If there's a shred of optimism left among the San Francisco 49ers – players, coaches or administration – it must have taken a nasty hit on Sunday.
All their fluttering dreams about the playoffs were deflated one more time, although mathematical speaking they aren't dead yet. But how much more of this false hope can they endure?
If they're a playoff team, there's no way to justify their 34-16 loss to the Green Bay Packers (8-4) at Lambeau Field. But Jed York, their youthful team president, is still keeping the dream alive. Yes, he insisted, they can win the NFC West.
"Our guys can't give up," he said. "We have to keep moving forward."
The fact is, the 49ers (4-8) will have to run the table just to finish 8-8 and match their 2009 record. That will require beating three division opponents – the Seattle Seahawks, St. Louis Rams and Arizona Cardinals – plus the San Diego Chargers.
Even if they do that, it's no guarantee they'll win the division (not losing sight of the fact that a 7-9 record might be good enough). The Seahawks and Rams both won and are now 6-6, so the 49ers -- two games out with four to play -- will need help even if they beat both of them.
No team wants to be in that position.
The 49ers had a 6-0 lead in the second quarter, thanks to newly signed kicker Jeff Reed, and trailed only 14-13 at halftime. But they failed to convert twice in goal-to-go opportunities (they settled for field goals each time) and surrendered big pass plays to Packers QB Aaron Rodgers.
Perhaps the most galling was a 61-yard pass and run to veteran Donald Driver on the opening drive of the third quarter. Driver broke at least five tackles on his way to the end zone – Reggie Smith, Dashon Goldson and Nate Clements had clean shots to tackle him but missed, and Driver dragged three 49ers into the end zone.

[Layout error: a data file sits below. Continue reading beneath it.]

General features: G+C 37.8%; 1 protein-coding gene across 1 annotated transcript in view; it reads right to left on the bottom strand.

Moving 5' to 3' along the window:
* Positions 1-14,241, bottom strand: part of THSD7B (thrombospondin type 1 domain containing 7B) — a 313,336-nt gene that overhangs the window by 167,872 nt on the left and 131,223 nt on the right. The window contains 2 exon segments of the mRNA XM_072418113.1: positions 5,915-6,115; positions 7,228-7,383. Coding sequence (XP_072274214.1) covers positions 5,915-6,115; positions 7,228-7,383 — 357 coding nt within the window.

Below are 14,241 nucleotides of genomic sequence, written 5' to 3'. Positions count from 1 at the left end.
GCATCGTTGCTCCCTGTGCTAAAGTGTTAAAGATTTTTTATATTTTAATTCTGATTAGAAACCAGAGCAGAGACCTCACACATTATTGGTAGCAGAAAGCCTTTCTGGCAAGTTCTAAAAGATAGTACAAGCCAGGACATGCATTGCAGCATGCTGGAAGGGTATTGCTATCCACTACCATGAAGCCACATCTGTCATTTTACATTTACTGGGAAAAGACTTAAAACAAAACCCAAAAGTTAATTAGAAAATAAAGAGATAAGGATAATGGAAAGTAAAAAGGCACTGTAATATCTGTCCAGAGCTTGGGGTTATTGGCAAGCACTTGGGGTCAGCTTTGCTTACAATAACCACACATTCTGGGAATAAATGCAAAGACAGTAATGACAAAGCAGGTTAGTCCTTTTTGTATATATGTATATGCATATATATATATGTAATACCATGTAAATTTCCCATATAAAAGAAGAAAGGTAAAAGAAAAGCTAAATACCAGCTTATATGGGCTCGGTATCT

That touchdown made it 21-13, and after another Reed field goal, the Packers scored on their next series. The TD was set up when Rodgers hit Greg Jennings on a 48-yard pass play to put the ball at the 49ers 1-yard line. Rodgers, who threw for 298 yards and three touchdowns, then found Jennings again after rookie cornerback Phillip Adams missed a jam at the line of scrimmage, allowing Jennings to get to the end zone easily.
In the third quarter this season, the 49ers have been outscored 76-20.
"They shouldn't be able to throw downfield like that and score," coach Mike Singletary said. Then, invoking a familiar postgame phrase, he added, "So we've got to look at the film and see exactly what happened."
The 49ers had their moments. Vernon Davis caught a 66-yard scoring pass from Troy Smith at the end of the first half to make it a one-point game and finished with four receptions for 126 yard, but he also let a deep pass slip through his hands in the third quarter. On the next play, Ted Ginn Jr. caught a long toss from Smith but could only get one foot inbounds.
But aren't those the kinds of things that happen to losing teams? Not even the breaks go their way.